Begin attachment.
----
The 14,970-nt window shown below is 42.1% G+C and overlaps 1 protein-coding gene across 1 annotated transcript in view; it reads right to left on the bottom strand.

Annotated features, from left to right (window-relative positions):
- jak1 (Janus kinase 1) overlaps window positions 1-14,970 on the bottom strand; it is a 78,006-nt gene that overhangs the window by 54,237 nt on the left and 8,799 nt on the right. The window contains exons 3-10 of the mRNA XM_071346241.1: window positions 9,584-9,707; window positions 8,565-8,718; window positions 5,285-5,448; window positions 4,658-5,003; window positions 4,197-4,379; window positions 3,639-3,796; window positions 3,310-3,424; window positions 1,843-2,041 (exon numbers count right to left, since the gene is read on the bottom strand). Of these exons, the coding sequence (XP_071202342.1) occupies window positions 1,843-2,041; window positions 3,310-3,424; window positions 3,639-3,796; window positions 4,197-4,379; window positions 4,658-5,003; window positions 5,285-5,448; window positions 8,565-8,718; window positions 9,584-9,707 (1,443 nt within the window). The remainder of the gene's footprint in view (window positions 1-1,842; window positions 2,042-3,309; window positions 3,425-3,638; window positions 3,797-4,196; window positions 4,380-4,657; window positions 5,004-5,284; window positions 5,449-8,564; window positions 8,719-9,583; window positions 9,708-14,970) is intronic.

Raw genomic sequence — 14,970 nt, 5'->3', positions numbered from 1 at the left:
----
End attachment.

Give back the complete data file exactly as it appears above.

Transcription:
The 14,970-nt window shown below is 42.1% G+C and overlaps 1 protein-coding gene across 1 annotated transcript in view; it reads right to left on the bottom strand.

Annotated features, from left to right (window-relative positions):
- jak1 (Janus kinase 1) overlaps window positions 1-14,970 on the bottom strand; it is a 78,006-nt gene that overhangs the window by 54,237 nt on the left and 8,799 nt on the right. The window contains exons 3-10 of the mRNA XM_071346241.1: window positions 9,584-9,707; window positions 8,565-8,718; window positions 5,285-5,448; window positions 4,658-5,003; window positions 4,197-4,379; window positions 3,639-3,796; window positions 3,310-3,424; window positions 1,843-2,041 (exon numbers count right to left, since the gene is read on the bottom strand). Of these exons, the coding sequence (XP_071202342.1) occupies window positions 1,843-2,041; window positions 3,310-3,424; window positions 3,639-3,796; window positions 4,197-4,379; window positions 4,658-5,003; window positions 5,285-5,448; window positions 8,565-8,718; window positions 9,584-9,707 (1,443 nt within the window). The remainder of the gene's footprint in view (window positions 1-1,842; window positions 2,042-3,309; window positions 3,425-3,638; window positions 3,797-4,196; window positions 4,380-4,657; window positions 5,004-5,284; window positions 5,449-8,564; window positions 8,719-9,583; window positions 9,708-14,970) is intronic.

Raw genomic sequence — 14,970 nt, 5'->3', positions numbered from 1 at the left: